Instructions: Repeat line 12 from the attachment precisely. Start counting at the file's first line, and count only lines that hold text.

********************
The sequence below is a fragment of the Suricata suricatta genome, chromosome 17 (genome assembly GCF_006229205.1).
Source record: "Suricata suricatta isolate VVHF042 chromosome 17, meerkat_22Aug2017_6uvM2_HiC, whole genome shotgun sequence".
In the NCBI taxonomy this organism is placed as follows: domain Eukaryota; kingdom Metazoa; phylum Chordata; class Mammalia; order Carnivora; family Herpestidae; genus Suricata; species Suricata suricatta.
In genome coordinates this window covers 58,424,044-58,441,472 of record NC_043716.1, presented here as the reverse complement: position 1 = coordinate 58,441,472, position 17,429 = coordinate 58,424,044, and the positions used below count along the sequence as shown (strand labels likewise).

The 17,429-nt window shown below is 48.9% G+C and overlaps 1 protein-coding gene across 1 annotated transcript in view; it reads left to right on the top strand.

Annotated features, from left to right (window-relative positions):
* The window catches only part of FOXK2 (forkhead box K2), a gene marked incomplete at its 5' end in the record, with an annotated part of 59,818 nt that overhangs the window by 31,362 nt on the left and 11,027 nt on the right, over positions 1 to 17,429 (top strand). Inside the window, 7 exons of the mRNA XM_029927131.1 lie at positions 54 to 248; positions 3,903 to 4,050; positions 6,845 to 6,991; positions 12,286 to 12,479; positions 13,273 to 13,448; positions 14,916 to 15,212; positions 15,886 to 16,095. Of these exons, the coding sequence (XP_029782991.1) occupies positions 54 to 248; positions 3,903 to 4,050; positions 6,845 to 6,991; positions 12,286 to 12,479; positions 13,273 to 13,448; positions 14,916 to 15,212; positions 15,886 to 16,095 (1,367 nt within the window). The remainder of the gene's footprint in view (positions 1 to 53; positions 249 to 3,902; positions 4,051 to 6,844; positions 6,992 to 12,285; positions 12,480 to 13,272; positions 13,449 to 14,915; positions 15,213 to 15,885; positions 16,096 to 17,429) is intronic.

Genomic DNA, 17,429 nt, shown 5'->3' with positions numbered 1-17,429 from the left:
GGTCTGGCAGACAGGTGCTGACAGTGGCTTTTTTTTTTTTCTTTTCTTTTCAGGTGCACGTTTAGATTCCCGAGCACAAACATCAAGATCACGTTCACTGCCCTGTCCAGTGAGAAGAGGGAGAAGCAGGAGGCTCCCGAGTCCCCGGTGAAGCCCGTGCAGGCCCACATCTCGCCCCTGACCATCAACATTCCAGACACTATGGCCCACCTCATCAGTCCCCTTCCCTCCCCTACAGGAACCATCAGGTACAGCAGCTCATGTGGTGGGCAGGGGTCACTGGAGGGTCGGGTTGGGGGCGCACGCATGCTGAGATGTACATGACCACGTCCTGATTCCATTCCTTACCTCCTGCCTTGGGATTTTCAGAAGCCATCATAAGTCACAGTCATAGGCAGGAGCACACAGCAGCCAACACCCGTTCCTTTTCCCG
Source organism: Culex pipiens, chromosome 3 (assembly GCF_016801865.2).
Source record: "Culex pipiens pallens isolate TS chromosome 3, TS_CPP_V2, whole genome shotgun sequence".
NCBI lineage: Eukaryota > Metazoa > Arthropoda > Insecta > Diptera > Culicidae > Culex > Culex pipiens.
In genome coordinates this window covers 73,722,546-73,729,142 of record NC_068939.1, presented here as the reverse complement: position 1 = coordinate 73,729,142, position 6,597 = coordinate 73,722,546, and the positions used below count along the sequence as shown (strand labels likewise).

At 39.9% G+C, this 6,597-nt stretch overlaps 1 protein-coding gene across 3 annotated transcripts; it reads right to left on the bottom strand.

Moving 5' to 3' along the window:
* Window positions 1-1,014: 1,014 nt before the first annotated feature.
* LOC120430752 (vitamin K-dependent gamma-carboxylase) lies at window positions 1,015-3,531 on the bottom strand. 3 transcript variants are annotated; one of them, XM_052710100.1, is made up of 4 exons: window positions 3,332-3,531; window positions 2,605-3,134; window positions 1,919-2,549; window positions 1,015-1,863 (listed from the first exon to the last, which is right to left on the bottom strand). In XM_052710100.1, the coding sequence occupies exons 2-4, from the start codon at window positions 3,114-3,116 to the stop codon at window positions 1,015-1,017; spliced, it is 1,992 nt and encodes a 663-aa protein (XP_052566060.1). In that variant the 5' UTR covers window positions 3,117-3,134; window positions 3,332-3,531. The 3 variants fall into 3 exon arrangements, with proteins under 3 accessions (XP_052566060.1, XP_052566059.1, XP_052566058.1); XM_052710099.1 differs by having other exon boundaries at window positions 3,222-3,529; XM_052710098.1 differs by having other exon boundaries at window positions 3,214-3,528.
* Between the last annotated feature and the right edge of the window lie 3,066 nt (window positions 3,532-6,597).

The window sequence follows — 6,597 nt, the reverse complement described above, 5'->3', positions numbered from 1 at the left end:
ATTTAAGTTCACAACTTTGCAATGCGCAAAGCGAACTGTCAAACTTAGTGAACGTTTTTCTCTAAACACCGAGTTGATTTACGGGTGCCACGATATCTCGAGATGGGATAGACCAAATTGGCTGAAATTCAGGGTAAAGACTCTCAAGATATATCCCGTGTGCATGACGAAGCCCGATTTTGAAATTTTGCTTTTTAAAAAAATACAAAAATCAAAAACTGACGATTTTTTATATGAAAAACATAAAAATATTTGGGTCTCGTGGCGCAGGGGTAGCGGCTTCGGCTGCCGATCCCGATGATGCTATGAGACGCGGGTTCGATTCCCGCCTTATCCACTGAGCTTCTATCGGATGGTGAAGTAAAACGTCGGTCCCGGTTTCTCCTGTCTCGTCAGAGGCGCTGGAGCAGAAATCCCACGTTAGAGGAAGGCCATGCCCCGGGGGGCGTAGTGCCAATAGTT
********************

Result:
NCBI lineage: Eukaryota > Metazoa > Arthropoda > Insecta > Diptera > Culicidae > Culex > Culex pipiens.